Diver Takes Octopus, Enrages Diving Community

By December 4, 2012Ocean News

What would you do if you saw someone drag a Giant Pacific Octopus out of the water, repeatedly hit it on the head, then throw it into the back of his pickup truck? What would you do knowing that what he was doing was completely legal? This is the dilemma that has spurred a public outcry to protect these intelligent and distinguished creatures in Seattle’s Cove 2 dive site at Seacrest Park.

The controversy with legally collecting the Great Pacific Octopus comes with the respect most divers have for this unique animal. Unlike a fish, crab, clam or scallop, the octopus has shown a higher learning capacity than other marine organisms, often investigating and playing with the divers around them. This iconic experience has made Cove 2 a popular eco-tourism destination for any divers wishing to experience this creature firsthand.

Scientists and aquarists have been busy studying these animals, both in the wild and in captivity, to better understand their level of intelligence, and most agree this animal is a conscious being capable of learning and playing. Due to the respect for this animal and the public outcry to stop the hunting of it, the Washington Department of Fish and Wildlife are considering designating Seacrest Park as a marine park and may even ban all Great Pacific Octopus hunting in Washington State! A win for the conservationists and animal lovers alike!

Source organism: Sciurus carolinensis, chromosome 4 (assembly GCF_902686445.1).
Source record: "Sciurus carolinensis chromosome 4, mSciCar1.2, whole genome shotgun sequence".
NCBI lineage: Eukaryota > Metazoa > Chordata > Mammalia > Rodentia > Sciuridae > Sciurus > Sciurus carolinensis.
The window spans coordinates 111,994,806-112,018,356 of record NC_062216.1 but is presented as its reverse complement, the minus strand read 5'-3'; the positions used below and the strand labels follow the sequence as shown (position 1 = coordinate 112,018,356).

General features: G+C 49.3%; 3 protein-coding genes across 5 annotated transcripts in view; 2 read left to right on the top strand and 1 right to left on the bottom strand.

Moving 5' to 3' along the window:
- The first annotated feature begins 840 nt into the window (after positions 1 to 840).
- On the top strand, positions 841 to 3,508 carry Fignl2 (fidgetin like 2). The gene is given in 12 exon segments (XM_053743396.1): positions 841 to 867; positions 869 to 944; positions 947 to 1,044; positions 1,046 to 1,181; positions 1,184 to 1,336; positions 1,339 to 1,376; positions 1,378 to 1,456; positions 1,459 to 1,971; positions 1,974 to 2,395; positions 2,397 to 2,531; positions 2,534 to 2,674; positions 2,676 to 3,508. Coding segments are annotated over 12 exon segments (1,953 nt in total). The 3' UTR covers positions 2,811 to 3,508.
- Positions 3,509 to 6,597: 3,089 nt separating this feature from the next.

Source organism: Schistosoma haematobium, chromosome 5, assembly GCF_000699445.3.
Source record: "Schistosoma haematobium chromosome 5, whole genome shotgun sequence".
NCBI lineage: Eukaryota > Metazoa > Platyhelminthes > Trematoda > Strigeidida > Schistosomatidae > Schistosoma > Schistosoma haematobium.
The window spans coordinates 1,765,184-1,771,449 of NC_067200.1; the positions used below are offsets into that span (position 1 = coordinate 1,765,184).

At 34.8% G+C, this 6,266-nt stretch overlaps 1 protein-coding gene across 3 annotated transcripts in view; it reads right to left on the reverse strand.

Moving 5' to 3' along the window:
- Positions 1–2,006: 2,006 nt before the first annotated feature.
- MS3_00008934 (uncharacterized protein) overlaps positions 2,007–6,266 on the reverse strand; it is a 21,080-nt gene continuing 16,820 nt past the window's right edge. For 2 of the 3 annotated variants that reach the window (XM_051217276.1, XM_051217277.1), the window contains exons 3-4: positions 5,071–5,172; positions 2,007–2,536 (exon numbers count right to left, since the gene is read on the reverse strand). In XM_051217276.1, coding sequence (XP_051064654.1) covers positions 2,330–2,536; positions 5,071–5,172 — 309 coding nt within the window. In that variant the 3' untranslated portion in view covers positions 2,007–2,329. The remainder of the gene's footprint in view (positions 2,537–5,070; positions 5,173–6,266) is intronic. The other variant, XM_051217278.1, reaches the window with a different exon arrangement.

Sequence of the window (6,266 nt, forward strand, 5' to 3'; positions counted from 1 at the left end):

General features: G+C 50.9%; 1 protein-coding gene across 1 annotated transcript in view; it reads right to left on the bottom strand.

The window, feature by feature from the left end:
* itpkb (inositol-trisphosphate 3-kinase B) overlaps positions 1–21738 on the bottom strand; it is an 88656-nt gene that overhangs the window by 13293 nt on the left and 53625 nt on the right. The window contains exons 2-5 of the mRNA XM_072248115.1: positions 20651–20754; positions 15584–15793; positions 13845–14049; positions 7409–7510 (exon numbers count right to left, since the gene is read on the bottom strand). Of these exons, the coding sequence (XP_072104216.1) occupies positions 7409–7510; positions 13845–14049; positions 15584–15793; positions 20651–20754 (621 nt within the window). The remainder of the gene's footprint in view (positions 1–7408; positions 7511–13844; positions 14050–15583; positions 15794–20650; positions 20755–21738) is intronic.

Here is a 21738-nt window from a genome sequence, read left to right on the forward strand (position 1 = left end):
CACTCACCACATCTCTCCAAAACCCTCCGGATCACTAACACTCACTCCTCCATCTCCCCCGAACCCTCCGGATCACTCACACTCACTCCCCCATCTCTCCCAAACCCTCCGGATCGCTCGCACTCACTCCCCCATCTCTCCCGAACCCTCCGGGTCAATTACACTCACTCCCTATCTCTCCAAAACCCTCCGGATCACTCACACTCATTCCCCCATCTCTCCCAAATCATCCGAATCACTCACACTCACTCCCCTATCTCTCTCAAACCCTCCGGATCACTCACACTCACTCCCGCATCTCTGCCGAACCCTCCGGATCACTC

*If you want to help save this iconic species from being hunted in Seacrest park then take action and sign the petition today!

Despite the call for action brought on by those divers that love the Giant Pacific Octopus, what of other species that may be in worse shape ecologically, but are still allowed to be collected both commercially and or recreationally? There are many marine species including aquarium reef fish and corals, and several species of grouper, tuna, salmon and sharks that are removed from their habitat on a daily basis throughout the world, yet have no major public outcry for their protection. Many of these species are understudied and their influence on the environment may not even be known or understood yet!

There are small conservation groups, much like Speak Up For Blue, that share their knowledge and urge people to make a personal decision not to eat or buy certain marine species, but there are very few actions taken towards protecting them on an individual basis. Who is to say that any organism is better than another, or more worthy of protection, due to it’s level of intelligence? If every diver in every popular dive spot in the world petitioned their local agencies as they did in Washington State, then maybe our oceans would be a better place for all species regardless of intelligence or iconic standing. Only time will tell and it is up to everyone to Speak Up for these animals that have no voice before it is too late!

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